James D. WatsonWatsonJames Dewey Watson
Watson has repeatedly supported genetic screening and genetic engineering in public lectures and interviews, arguing that stupidity is a disease and the "really stupid" bottom 10% of people should be cured. He has also suggested that beauty could be genetically engineered, saying in 2003, "People say it would be terrible if we made all girls pretty. I think it would be great." In 2007, James Watson became the second person to publish his fully sequenced genome online, after it was presented to him on May 31, 2007, by 454 Life Sciences Corporation in collaboration with scientists at the Human Genome Sequencing Center, Baylor College of Medicine.
They are divided into two groups based on their degree of multiplexity. • AlloMap molecular expression testing • Bookmarking • Expressed sequence tag • Expression Atlas • Expression profiling • Gene structure • Genetic engineering • Genetically modified organism • List of biological databases • List of human genes • Oscillating gene • Paramutation • Protein production • Protein purification • Ribonomics • Ridge • Sequence profiling tool • Transcriptional bursting • Transcriptional noise • Transcript of unknown function * Plant Transcription Factor Database and Plant Transcriptional Regulation Data and Analysis Platform A constitutive gene is a gene that is transcribed continually as opposed to
restriction enzymesrestriction endonucleaserestriction endonucleases
The mirror-like palindrome is similar to those found in ordinary text, in which a sequence reads the same forward and backward on a single strand of DNA, as in GTAATG. The inverted repeat palindrome is also a sequence that reads the same forward and backward, but the forward and backward sequences are found in complementary DNA strands (i.e., of double-stranded DNA), as in GTATAC (GTATAC being complementary to CATATG). Inverted repeat palindromes are more common and have greater biological importance than mirror-like palindromes.
carrier - genetic code - genetic drift - Genetic engineering - genetic fingerprint - genetic recombination - Genetics - Genome - genomics - genotype - glial fibrillary acidic protein - globin - glucagon - glucagon receptor - glucocorticoid receptor - glucose - glutamate - glutamate receptor - Glutamic acid - Glutamine - Glycerine - Glycine - glycine receptor - glycolipid - Glycolysis - glycoprotein - gonadorelin - gradient - granulocyte colony-stimulating factor - granulocyte colony-stimulating factor receptor - granulocyte-macrophage colony-stimulating factor - granulocyte-macrophage colony-stimulating factor receptor - granzyme - growth factor receptor - GTP-binding protein - GTPase - hair
List of molecular biology topicsMolecular biology topics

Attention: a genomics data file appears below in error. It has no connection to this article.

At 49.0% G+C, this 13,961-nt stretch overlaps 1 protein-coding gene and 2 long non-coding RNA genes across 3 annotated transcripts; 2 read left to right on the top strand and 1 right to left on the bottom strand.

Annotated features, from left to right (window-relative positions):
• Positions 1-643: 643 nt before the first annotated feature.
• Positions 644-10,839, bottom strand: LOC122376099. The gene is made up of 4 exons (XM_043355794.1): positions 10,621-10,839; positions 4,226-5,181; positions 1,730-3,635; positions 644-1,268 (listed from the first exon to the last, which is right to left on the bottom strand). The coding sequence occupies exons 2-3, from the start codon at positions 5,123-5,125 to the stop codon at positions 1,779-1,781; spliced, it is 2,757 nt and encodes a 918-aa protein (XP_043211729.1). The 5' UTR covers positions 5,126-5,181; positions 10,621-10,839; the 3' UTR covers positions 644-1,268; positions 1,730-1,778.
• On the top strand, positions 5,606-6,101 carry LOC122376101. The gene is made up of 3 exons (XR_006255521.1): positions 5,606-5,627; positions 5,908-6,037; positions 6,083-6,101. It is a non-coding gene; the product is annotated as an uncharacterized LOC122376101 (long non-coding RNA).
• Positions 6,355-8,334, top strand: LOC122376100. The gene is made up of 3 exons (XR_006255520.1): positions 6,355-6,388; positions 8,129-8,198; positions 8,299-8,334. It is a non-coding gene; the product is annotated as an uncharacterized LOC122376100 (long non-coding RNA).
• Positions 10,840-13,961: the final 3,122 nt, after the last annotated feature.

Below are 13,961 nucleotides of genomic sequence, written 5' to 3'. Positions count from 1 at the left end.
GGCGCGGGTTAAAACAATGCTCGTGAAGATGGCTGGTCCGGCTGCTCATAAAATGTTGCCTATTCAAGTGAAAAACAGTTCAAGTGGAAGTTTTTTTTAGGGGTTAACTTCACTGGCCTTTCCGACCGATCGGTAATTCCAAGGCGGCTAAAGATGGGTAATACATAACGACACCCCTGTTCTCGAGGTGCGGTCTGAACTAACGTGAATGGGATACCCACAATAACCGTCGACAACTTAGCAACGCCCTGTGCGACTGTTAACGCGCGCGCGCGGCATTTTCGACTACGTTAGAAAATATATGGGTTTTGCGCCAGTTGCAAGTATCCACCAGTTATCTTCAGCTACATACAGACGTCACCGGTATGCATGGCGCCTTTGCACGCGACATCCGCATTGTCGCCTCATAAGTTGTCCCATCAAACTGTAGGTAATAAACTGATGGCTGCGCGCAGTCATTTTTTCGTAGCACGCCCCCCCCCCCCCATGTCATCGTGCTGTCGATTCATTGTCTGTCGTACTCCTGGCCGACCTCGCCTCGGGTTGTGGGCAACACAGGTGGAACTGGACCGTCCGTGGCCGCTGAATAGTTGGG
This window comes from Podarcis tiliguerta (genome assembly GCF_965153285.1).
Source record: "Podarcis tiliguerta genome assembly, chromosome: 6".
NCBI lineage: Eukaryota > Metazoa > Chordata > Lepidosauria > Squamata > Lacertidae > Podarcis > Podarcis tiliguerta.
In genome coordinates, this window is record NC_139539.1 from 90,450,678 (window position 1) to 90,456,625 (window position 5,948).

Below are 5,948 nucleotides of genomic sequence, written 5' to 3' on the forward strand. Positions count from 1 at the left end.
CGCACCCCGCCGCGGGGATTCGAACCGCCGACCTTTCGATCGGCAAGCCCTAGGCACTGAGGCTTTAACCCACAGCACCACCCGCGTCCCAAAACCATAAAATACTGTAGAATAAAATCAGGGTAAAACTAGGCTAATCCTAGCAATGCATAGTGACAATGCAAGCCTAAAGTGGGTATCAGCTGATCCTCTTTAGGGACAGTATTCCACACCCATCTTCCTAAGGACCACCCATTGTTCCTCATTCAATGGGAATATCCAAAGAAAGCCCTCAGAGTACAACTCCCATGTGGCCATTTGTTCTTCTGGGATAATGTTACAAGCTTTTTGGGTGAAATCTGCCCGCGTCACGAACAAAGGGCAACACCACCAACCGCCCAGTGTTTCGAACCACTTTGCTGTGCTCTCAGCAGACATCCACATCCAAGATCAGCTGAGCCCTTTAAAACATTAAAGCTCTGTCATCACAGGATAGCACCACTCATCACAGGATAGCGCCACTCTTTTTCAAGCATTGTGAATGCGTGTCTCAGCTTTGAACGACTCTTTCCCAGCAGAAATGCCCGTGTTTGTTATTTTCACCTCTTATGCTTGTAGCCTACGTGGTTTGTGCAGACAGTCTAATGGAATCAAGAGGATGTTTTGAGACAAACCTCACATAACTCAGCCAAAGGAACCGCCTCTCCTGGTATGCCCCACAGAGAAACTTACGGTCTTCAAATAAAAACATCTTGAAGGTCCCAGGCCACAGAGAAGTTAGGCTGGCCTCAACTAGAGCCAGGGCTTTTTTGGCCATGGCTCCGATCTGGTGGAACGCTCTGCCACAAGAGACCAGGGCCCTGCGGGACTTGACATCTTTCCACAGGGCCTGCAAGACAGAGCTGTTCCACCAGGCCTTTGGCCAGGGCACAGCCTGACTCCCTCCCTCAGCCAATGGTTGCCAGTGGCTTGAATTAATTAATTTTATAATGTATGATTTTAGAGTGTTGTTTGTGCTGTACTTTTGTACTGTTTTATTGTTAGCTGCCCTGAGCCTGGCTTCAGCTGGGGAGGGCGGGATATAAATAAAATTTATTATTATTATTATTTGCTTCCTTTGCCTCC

artificial chromosome - bacteriophage - bacteriophage lambda - band shift assay - base - base pair - binding site - biological organisation - biological process - biotin - birth defect - blotting - blunt end - bone marrow transplantation - box - BP - BRCA1 - BRCA2 - C terminus - cancer - candidate gene - Canonical sequence - cap - cap site - carboxyl terminus - carcinoma - carrier - CAT assay - CCAAT box - cDNA - cDNA clone - cDNA library - cell - centimorgan - centromere - chain terminator - chaperone protein - chromosome - Chromosomal translocation - chromosome walking - CIS - cistron - clone (genetics) - clone (noun) - clone (verb) - cloning - coding sequence - coding strand - codon - codon
DNA is found as linear chromosomes in eukaryotes, and circular chromosomes in prokaryotes. A chromosome is an organized structure consisting of DNA and histones. The set of chromosomes in a cell and any other hereditary information found in the mitochondria, chloroplasts, or other locations is collectively known as a cell's genome. In eukaryotes, genomic DNA is localized in the cell nucleus, or with small amounts in mitochondria and chloroplasts. In prokaryotes, the DNA is held within an irregularly shaped body in the cytoplasm called the nucleoid. The genetic information in a genome is held within genes, and the complete assemblage of this information in an organism is called its genotype.
The concept of natural selection originally developed in the absence of a valid theory of heredity; at the time of Darwin's writing, science had yet to develop modern theories of genetics. The union of traditional Darwinian evolution with subsequent discoveries in classical genetics formed the modern synthesis of the mid-20th century. The addition of molecular genetics has led to evolutionary developmental biology, which explains evolution at the molecular level. While genotypes can slowly change by random genetic drift, natural selection remains the primary explanation for adaptive evolution.
genomehuman DNAhuman geneticist